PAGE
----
How to Communicate Messages That Matter

February 2023
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Every year around this time, I’m reminded of how much strategic communications and New Year’s resolutions have in common. Stick with me — I promise this analogy connects.

For both, it’s a great time to reset, identify annual goals and map out a strategy to achieve them. But then February rolls around, and we’re reminded: Setting the agenda is one thing; sticking to it is an entirely different ballgame.

The plan may make sense in a vacuum but not stand up to the rigors of daily life. All we’re left with is exercise equipment gathering dust in the corner and a gameplan in the digital recycling bin.

Keeping a strategic vision on track while partners across the organization are lobbing requests over the fence with “urgent” subject lines and tight deadlines is challenging. However, communicators who effectively build and wield influence can consult across the company, stay above the fray and keep the bigger picture in mind. 

Easier said than done. How do you support teams across the business without being pigeonholed as a “doer” rather than a strategic arm of the business? Let’s start with something simple.

Don’t underestimate the power of a strategy meeting.

You likely already have regular tactical meetings on the books with leaders, stakeholders and business partners. Rather than trying to squeeze strategy into those practical half-hours throughout your week, schedule a separate, quarterly check-in where strategy is the focal point.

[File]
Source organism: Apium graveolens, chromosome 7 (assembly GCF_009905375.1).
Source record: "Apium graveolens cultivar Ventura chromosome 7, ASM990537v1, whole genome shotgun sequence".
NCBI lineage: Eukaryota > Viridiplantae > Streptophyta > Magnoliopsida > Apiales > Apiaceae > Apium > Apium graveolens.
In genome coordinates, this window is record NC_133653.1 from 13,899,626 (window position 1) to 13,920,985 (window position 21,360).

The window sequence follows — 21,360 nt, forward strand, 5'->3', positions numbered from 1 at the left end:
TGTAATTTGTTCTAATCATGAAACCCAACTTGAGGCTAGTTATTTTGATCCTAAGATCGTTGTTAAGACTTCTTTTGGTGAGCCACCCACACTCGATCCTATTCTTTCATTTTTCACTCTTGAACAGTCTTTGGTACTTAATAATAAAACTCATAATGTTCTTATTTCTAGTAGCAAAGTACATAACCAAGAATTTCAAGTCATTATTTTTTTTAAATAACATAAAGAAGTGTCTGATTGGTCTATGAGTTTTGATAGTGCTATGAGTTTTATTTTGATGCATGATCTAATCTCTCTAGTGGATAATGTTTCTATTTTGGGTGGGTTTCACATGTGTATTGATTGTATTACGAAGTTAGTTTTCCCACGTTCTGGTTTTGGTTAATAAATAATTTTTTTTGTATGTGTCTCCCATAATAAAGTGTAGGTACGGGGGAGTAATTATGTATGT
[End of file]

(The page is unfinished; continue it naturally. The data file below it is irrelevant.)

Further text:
Strategy should consistently be discussed and evaluated throughout the year, not just in January. Setting aside this time is a great way to keep your vision at the forefront.

And speaking of reporting, don’t underestimate the importance of carefully tracked metrics. 

Tie results to every activity.

In communications, you’re always going to be faced with people requesting quick turns and support on projects unrelated to your strategy. However, when you’re intentional about measuring and tracking how each project makes progress toward company objectives, it becomes far easier to consult to partners. 

Armed with tangible evidence of what worked and what didn’t, communicators can steer stakeholders toward sound strategy, which ultimately builds trust. 

The next time a stakeholder thinks they need support that pulls you away from your goals, you’ll have the data to suggest that maybe they don’t.

Avoid pitfalls.

When navigating conversations with stakeholders like that, there are two main ways communicators can go wrong. These sit at different ends of the spectrum, but each can create real problems and undermine your influence. 

  1. Saying “yes” too much: When communicators say “yes” to every request without providing strategic input and direction, they become order-takers, often ending up managing tactics that don’t move the needle toward any real outcomes. 
  2. Saying “no” too much: On the opposite end of the spectrum, I’ve also seen communicators who prefer to say “no” to all requests for the sake of maintaining a sense of control over their purview. However, this results in communications teams that end up doing little that impacts real change and can make them an afterthought of the business.